Standing here at our fancy height-adjustable desk, researching stories and typing away most of the day, we’re feeling a bit deflated after Adam Conover’s latest bubble-burster, in which he explains how the health benefits of standing while working may have been exaggerated.
A while back, a video made the rounds showing what was supposedly a flying phone case. We figured it was fake, but as Mark Rober and Captain Disillusion point out, it also scammed people out of cash. Keep an eye on Peter Sripol’s channel for his WORKING version.
For his latest lesson on the harsh realities of reality, Captain Disillusion takes on a classic internet video, in which a Rochester Institute of Technology student attempted to create the urban legend that an Escher-inspired staircase actually exists somewhere on the campus.
By now, just about everyone on the internet has seen the video of the Plinko-like machine that appears to magically sort thousands of colored marbles neatly into a rainbow. We always figured it was fake, and now Captain Disillusion explains how he thinks it was done.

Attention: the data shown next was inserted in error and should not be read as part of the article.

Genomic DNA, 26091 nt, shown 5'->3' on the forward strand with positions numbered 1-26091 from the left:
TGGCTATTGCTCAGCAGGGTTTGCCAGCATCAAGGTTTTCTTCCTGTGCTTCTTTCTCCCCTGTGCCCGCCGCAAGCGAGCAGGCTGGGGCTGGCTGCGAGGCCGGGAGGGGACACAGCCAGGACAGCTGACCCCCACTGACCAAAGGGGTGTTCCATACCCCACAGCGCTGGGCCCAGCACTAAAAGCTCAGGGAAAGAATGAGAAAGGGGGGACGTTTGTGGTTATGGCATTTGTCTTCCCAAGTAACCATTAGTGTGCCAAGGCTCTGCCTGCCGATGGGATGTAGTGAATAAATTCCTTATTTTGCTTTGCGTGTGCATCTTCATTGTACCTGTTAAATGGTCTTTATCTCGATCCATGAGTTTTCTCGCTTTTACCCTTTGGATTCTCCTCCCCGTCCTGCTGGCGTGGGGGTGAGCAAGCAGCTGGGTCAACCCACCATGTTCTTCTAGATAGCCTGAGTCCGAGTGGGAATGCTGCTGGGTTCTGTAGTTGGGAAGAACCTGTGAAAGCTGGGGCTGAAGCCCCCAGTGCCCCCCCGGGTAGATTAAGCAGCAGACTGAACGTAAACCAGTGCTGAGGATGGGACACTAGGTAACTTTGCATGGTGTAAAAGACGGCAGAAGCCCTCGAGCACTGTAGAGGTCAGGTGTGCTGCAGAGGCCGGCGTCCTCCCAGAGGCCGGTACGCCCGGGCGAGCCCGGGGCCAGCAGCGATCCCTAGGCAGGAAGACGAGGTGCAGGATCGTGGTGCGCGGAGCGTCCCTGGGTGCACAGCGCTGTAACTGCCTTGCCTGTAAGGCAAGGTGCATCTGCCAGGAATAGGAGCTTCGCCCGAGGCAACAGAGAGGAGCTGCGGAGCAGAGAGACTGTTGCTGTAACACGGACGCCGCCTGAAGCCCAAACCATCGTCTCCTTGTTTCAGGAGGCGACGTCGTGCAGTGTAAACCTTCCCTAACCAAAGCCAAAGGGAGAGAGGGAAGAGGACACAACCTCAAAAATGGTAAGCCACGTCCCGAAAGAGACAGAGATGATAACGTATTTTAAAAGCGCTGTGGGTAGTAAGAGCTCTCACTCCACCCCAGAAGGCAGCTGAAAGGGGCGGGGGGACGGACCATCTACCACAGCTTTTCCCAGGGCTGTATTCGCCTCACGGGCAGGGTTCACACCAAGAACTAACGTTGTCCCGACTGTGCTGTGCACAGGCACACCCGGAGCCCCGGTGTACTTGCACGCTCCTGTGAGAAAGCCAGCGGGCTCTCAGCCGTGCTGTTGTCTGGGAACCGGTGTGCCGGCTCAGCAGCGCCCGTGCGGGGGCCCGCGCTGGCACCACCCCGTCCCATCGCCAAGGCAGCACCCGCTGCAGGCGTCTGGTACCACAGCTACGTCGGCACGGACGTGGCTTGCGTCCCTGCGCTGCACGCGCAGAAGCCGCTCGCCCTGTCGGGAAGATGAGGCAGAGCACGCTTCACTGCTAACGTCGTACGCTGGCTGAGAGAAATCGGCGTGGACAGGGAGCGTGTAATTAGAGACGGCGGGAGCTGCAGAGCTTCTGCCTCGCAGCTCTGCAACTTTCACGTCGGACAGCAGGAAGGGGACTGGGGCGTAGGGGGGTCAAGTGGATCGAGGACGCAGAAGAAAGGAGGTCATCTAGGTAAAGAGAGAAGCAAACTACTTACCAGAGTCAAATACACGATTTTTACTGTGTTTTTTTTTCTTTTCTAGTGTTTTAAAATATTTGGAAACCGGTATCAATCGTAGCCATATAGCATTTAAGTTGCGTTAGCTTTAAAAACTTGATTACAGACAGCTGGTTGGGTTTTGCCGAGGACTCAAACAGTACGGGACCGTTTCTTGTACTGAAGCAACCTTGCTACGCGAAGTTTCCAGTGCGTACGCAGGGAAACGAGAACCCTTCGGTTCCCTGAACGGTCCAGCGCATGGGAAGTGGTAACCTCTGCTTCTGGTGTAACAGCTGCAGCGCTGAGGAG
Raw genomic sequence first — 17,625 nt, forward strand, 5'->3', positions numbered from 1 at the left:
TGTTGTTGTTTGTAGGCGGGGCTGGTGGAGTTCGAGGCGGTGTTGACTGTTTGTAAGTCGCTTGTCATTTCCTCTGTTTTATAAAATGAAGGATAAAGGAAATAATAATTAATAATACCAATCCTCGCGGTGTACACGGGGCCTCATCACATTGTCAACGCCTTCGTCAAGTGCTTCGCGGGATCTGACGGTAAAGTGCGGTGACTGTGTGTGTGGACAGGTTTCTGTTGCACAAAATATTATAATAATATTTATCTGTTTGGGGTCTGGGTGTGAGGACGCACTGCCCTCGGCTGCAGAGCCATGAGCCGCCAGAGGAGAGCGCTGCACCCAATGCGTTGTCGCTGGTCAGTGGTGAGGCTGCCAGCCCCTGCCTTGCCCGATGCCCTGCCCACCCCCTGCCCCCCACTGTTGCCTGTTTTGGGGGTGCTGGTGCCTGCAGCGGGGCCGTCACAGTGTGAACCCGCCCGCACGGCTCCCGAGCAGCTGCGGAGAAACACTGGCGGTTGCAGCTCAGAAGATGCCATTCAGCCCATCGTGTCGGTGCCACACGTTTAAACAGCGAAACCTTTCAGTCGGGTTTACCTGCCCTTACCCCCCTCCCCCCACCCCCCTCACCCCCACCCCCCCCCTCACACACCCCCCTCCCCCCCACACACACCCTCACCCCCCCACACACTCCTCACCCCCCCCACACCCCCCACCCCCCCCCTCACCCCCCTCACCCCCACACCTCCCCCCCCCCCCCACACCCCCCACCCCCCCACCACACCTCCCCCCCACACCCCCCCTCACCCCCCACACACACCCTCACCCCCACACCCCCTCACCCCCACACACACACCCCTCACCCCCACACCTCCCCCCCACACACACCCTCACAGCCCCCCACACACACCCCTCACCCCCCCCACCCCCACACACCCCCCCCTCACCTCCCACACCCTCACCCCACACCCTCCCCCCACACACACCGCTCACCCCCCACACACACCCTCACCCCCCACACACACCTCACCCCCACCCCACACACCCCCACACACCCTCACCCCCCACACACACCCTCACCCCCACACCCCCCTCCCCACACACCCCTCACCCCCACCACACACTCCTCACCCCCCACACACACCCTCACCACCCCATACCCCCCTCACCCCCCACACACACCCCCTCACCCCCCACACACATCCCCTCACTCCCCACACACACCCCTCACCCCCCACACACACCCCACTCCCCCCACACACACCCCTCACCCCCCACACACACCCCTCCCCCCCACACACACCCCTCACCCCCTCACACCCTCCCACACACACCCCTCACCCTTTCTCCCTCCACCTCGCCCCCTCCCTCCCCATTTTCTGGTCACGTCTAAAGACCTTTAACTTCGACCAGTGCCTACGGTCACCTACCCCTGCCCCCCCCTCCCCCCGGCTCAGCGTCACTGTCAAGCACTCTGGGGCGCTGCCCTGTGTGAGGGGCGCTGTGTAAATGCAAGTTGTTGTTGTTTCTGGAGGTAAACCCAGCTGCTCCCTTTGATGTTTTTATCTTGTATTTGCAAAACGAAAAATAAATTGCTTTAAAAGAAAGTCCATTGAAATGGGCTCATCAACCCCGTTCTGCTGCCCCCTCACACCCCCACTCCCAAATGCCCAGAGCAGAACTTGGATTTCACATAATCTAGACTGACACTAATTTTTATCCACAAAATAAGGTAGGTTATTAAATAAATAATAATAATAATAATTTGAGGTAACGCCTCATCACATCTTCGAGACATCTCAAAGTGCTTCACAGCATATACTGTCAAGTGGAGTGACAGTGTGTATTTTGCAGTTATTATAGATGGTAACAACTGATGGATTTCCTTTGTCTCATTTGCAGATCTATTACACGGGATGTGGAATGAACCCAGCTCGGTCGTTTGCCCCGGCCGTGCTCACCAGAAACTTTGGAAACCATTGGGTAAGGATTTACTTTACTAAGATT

There are millions of trick shot videos on YouTube (and we’ve featured our share of them.) Now, Captain Disillusion is here to burst our bubble – and all of those basketballs, footballs, tennis balls, and golf balls, as he shows us some of the tricks of the trade.
Captain Disillusion takes on yet another internet myth – this time its the guy who claims to be able to aim his tape measure with the precision of a crossbow. With the help of a fan, he yet again illustrates how VFX, camera angles, and editing can make anything believable.